In 2009, for the first time in the 26 year history of the South African Computer Olympiad, two participants tied for the first place.
Gwylim Ashley of Knysna and Kosie van der Merwe of Brackenfell had identical scores and were both awarded gold trophies at a function attended by academics, educationalists and Western Cape Premier Helen Zille.
The Standard Bank/CSSA Computer Olympiad is an annual competition to identify, encourage and reward programming skills among high school learners. The competition attracted more than 33,000 entries for the First Round this year, and 2,770 for the Second Round. Fourteen learners were invited to take part in the Final Round which took place at the University of Cape Town on 26 and 27 September. The winners were announced at a gala function at Kelvin Grove in Cape Town this week.
Peter Waker, Manager of the Standard Bank Computer Olympiad said that the results were surprising. “Never in the 26 year history of the Olympiad have we had results that were this close. Not only did the top two participants both score 88% out of 600, but number three was only one point below them – and this in a competition where the average score is 56%.”
Gwylim Ashley, who attends Oakhill School in Knysna, and Kosie van der Merwe a learner at Brackenfell High, both received R30,000 each and their schools received R4,000 each. Gwylim and Kosie will have to share the Standard Bank Trophy, which is a floating trophy.
This year all the participants in the Olympiad used Python, the language used by Mark Shuttleworth to write the computer program that made him a multi-billionaire. Mark wants to encourage other young South Africans to have the same opportunities he had and therefore donates R100,000 prize money annually for Computer Olympiad finalists who use Python.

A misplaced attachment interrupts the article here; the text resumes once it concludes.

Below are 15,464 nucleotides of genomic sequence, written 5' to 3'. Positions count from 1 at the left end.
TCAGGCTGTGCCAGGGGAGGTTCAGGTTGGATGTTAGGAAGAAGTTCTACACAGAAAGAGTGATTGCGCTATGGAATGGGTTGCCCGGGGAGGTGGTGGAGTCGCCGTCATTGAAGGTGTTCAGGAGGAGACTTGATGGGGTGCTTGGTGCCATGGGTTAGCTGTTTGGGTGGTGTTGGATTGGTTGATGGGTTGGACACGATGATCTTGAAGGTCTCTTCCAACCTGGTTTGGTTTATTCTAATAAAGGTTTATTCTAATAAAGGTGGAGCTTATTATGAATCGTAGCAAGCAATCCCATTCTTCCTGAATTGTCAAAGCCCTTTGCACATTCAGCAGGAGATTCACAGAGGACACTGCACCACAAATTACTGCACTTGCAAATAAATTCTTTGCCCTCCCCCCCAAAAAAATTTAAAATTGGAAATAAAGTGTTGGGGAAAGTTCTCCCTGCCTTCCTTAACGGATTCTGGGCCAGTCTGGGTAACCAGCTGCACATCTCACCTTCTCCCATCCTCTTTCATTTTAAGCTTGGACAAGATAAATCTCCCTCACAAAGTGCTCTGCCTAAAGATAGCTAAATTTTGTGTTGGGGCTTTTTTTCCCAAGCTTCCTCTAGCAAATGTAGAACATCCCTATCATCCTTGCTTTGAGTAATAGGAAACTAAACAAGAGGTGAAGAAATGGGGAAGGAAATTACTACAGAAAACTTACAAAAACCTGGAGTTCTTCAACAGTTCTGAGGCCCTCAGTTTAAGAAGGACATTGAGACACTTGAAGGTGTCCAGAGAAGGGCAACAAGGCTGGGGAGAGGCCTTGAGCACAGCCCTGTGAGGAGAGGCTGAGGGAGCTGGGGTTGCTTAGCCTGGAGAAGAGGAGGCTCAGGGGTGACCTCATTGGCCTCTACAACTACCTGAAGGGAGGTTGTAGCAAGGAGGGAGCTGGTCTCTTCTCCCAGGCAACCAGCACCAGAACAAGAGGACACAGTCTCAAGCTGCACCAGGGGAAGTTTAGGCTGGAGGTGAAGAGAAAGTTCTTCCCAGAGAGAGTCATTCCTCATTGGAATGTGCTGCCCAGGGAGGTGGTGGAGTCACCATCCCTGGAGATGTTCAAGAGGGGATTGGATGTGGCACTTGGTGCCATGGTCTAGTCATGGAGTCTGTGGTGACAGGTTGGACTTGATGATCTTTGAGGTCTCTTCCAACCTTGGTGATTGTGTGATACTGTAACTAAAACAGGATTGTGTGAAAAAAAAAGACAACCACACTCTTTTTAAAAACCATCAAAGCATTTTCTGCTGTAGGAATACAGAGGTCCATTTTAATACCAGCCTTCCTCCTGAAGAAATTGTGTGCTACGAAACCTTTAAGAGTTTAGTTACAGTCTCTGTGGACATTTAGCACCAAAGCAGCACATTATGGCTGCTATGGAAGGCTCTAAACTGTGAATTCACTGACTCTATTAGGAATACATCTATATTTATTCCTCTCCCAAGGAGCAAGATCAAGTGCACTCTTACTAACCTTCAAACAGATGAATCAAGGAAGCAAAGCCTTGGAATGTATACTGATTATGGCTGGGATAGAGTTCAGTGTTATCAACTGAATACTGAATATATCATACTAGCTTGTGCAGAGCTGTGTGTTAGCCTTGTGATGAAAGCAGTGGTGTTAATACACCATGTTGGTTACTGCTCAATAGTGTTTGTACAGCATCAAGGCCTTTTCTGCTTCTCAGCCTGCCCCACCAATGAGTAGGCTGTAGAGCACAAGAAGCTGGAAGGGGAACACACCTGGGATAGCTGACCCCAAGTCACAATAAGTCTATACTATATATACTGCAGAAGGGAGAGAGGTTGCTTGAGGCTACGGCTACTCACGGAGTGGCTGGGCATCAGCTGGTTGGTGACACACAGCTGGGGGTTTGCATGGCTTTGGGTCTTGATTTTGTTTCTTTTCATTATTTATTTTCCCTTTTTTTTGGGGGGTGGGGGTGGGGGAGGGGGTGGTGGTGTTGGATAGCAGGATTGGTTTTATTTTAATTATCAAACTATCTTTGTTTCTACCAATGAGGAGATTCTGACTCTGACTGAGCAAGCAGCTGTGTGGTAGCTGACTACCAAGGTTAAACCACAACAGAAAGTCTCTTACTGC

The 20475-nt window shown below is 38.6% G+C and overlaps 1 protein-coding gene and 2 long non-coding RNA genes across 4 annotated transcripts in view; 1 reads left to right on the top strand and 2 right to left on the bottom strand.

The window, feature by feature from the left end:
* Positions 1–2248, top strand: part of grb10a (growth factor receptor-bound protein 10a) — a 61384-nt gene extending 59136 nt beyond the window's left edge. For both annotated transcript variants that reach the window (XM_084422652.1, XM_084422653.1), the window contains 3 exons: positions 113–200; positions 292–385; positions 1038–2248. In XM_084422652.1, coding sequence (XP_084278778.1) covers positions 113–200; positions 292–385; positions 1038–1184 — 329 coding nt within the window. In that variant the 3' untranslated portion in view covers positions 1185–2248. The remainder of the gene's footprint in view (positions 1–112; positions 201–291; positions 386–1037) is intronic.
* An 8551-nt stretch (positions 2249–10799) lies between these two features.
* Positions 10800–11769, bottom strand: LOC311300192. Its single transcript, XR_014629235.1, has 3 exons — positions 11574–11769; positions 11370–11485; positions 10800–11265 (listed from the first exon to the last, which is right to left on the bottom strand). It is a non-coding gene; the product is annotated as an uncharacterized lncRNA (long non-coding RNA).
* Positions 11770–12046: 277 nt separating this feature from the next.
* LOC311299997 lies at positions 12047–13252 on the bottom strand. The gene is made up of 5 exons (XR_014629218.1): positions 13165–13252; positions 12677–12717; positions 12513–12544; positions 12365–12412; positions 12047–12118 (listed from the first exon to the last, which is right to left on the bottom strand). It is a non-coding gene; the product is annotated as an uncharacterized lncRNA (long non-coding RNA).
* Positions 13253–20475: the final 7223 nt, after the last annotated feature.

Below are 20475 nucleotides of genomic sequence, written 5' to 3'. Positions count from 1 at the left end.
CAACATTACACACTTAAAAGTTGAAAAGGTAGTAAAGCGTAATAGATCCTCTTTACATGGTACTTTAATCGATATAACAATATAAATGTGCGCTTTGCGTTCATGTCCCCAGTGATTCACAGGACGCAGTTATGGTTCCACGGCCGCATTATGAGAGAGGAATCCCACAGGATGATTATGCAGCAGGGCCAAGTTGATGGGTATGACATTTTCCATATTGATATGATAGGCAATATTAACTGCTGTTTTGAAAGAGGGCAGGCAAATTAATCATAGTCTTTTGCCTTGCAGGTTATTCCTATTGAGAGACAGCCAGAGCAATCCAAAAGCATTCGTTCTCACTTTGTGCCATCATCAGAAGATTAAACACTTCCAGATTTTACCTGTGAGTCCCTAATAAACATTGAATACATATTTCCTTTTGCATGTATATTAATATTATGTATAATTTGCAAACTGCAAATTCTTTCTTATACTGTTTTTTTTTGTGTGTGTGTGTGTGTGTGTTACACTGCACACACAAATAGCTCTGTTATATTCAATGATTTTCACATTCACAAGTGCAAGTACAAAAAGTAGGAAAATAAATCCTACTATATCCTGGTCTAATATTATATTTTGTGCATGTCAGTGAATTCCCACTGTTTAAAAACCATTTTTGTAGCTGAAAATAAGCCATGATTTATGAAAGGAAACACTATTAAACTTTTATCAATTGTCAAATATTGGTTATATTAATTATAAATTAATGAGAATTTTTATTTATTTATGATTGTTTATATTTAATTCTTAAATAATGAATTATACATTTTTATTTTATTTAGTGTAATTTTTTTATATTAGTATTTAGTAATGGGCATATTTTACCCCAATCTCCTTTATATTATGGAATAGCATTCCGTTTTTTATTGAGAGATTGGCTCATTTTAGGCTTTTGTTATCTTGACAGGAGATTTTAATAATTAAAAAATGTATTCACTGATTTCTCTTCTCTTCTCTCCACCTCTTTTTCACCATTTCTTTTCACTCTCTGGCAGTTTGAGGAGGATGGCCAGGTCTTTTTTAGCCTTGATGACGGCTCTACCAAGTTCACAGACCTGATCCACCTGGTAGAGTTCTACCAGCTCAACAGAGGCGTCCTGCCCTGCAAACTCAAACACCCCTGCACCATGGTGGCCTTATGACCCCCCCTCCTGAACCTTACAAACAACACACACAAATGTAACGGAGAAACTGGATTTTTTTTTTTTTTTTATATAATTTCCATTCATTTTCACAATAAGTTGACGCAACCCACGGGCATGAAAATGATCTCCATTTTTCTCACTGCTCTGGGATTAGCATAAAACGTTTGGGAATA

Guest Speaker Hamilton Ratshefola, MD of Cornastone, urged the ICT industry, and especially young people entering the industry, to recognise the opportunities Africa offers South African companies.
Guest of Honour, Western Cape Premier Helen Zille, supported this view and gave the audience a brief preview of “Silicon Cape” a venture to be launched by the Western Cape Government to attract and retain the cream of South African IT scientists for this country. Silicon Cape will officially be launched on 8 October.
Two of this year’s bronze medal winners were from the Western Cape and one from North-West Province.
Francois Conradie is a grade 12 learner and Head Boy at De Kuilen High School in Kuils River.
Sean Wentzel is a grade 10 learner from Westerford High in Rondebosch.
Schalk-Willem Krüger, who took part in his fourth Computer Olympiad this year, is from grade 12 at Ferdinand Postma High in Potchefstroom, North-West Province.
The silver trophy and R27,000 in prize money was carried off by Graham Manuell, a grade 12 learner at De La Salle Holy Cross College in Gauteng.
Brendon Wilson, Head of Risk and Finance Technology at Standard Bank, the main sponsor of the Computer Olympiad, commented: “It is good to see such enthusiasm for nuts and bolts programming. What our economy needs for the foreseeable future is technical people; software engineers.”
Concluded Peter Waker: “We are looking forward to see how well these young people will do in the International Olympiad in Informatics in Canada next year.”